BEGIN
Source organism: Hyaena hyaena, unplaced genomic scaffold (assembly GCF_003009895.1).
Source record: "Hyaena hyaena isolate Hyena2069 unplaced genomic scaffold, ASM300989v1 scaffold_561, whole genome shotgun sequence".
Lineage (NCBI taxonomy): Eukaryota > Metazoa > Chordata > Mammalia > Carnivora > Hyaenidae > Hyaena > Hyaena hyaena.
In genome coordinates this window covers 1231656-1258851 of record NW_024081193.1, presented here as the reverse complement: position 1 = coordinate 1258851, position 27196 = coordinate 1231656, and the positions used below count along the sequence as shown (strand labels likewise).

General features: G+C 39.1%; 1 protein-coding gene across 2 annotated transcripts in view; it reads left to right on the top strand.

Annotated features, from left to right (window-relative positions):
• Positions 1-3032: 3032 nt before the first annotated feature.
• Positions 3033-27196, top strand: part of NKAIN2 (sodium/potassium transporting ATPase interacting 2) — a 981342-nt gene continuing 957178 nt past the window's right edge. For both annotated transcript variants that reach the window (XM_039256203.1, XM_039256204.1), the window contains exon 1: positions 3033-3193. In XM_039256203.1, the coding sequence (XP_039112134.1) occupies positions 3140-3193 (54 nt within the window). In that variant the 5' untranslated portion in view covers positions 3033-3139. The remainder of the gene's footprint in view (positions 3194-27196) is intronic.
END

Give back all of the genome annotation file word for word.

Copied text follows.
Source organism: Hyaena hyaena, unplaced genomic scaffold (assembly GCF_003009895.1).
Source record: "Hyaena hyaena isolate Hyena2069 unplaced genomic scaffold, ASM300989v1 scaffold_561, whole genome shotgun sequence".
Lineage (NCBI taxonomy): Eukaryota > Metazoa > Chordata > Mammalia > Carnivora > Hyaenidae > Hyaena > Hyaena hyaena.
In genome coordinates this window covers 1231656-1258851 of record NW_024081193.1, presented here as the reverse complement: position 1 = coordinate 1258851, position 27196 = coordinate 1231656, and the positions used below count along the sequence as shown (strand labels likewise).

General features: G+C 39.1%; 1 protein-coding gene across 2 annotated transcripts in view; it reads left to right on the top strand.

Annotated features, from left to right (window-relative positions):
• Positions 1-3032: 3032 nt before the first annotated feature.
• Positions 3033-27196, top strand: part of NKAIN2 (sodium/potassium transporting ATPase interacting 2) — a 981342-nt gene continuing 957178 nt past the window's right edge. For both annotated transcript variants that reach the window (XM_039256203.1, XM_039256204.1), the window contains exon 1: positions 3033-3193. In XM_039256203.1, the coding sequence (XP_039112134.1) occupies positions 3140-3193 (54 nt within the window). In that variant the 5' untranslated portion in view covers positions 3033-3139. The remainder of the gene's footprint in view (positions 3194-27196) is intronic.